The Finance and Leasing Association (FLA) has called for reform of the Consumer Credit Act to be “comprehensive” as consultation on the plans opened today (December 9).

FLA director general Stephen Haddrill called for sweeping change as the government invited comment on plans which it hopes will facilitate innovation in the credit sector and increase accessibility of credit products.

Today’s consultation launch said that reform would present an opportunity for the government to bolster existing consumer protections to ensure customers remain adequately protected in a modern and increasingly digital economy.

Stephen Haddrill, director general of the FLAHaddrill suggested wide-reaching change was long overdue, stating: “The Consumer Credit Act was written back in the 1970s, and subsequent updates have merely nibbled the edge of what needed to be changed.

“We therefore welcome today’s announcement as the first stage of what must be comprehensive reform. For too long, consumers and lenders have had to deal with archaic language, complicated processes and rigid structure.

“We need a modern regime that protects consumers, facilitates innovation and is futureproofed to grow and adapt with the industry.

“The Government recognise the important role that credit plays in the economy, so we look forward to working with them to improve the regulation that underpins billions of transactions each year in the UK.”

The UK Government announced its intention to reform the CCA in June this year.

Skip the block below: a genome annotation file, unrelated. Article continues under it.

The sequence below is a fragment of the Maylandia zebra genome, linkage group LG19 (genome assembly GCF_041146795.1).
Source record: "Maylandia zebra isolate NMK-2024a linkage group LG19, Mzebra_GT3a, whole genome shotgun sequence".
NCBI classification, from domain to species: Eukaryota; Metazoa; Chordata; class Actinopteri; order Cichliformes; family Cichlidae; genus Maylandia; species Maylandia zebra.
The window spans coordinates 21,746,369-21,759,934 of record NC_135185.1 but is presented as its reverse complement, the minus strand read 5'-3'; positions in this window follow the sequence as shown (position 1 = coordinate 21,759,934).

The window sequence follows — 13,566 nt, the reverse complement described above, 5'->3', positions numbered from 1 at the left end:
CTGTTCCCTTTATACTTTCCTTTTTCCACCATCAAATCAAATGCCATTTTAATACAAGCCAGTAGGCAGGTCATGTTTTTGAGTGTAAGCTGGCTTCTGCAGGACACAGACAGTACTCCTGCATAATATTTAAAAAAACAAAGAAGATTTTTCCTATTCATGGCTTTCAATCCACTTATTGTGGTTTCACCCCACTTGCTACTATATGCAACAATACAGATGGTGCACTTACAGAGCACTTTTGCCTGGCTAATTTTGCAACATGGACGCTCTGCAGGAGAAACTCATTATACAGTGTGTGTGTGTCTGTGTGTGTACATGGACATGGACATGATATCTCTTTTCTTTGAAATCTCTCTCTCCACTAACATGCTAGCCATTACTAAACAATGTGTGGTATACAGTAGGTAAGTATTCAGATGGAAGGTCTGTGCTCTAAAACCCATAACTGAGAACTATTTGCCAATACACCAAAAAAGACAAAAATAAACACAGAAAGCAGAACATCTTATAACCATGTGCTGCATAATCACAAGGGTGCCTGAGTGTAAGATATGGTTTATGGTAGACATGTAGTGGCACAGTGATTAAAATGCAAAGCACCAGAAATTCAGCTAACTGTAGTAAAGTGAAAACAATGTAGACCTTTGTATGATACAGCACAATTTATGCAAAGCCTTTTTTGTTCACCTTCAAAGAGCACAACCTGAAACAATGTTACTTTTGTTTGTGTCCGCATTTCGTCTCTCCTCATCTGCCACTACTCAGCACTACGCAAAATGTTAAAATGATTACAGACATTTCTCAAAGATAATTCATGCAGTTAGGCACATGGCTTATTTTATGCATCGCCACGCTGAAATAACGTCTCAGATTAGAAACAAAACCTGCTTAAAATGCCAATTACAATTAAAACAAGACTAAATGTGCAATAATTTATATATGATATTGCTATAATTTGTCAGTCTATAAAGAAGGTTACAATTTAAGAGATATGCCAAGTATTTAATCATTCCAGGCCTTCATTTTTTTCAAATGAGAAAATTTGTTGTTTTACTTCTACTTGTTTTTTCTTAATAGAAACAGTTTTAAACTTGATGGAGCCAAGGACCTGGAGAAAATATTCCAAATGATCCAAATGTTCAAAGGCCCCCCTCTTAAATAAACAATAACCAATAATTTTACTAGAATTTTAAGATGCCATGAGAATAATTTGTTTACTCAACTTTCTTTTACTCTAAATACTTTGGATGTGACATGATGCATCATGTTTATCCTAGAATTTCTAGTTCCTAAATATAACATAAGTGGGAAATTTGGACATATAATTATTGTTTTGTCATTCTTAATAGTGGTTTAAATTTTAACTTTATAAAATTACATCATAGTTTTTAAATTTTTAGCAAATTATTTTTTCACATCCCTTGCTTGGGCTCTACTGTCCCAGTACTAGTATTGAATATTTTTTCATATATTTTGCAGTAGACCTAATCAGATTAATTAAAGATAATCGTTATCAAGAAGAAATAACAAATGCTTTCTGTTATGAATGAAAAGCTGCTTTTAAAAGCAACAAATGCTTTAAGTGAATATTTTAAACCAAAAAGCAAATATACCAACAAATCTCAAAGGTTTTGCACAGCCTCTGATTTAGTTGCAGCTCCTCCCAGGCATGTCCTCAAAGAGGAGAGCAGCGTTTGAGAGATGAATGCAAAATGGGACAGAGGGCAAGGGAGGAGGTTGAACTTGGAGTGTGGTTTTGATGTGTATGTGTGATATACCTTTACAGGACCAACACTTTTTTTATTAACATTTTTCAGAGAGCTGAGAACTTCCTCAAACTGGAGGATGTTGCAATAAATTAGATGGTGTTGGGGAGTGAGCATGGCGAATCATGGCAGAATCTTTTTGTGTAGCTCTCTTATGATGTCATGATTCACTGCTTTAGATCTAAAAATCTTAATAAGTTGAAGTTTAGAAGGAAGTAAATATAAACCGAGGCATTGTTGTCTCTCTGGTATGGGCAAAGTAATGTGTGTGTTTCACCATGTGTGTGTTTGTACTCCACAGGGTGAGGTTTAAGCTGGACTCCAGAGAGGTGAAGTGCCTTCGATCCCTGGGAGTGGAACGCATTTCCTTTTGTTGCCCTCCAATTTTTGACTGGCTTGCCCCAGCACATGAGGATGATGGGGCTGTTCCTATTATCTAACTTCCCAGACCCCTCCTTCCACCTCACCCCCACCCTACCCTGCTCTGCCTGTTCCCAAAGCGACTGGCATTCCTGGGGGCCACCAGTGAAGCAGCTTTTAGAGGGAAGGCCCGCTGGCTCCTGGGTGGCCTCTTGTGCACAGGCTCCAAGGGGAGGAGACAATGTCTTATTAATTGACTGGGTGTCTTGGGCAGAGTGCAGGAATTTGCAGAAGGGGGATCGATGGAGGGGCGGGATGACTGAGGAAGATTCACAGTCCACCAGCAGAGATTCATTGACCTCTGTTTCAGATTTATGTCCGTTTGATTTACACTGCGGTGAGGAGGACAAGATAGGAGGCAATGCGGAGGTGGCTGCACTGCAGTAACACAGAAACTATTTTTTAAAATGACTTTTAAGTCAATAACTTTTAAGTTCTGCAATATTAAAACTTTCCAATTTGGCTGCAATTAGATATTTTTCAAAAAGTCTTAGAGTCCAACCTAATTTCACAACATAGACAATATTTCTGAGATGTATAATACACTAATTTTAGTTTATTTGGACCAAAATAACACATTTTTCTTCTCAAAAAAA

At the time HM Treasury set out an intention to move much of the existing legislation to sit within rules to be made and enforced by the Financial Conduct Authority (FCA).

The shift comes as the FCA sharpens-up the finance sector’s focus with the launch of its new Consumer Duty at a time when the cost-of-living crisis is likely to see a growing volume of people turn to finance to fund large purchases, including cars.

Last month analysis from The Car Expert suggested that finance debt for new and used cars had risen to £40 billion per year in the UK, prompting concerns that consumers may default on agreements, however.

Stating the case of the need for reform in today’s consultation document, HM treasury said that the overall objective for this reform is to “modernise and streamline regulation to the benefit of consumers and business”.

It added: “In practice, this will mean creating a simpler, more focused regulatory regime for consumer credit and modernising consumer credit regulation so that it follows more closely the approaches in other areas of financial services regulation.

“It is the government’s intention that this will result in increased access to new and innovative credit products for consumers and cost savings for UK firms. Consequently, this reform will expand consumer choice and support the UK economy to realise its full potential for growth.”

To view HM treasury’s full consultation document, click here.

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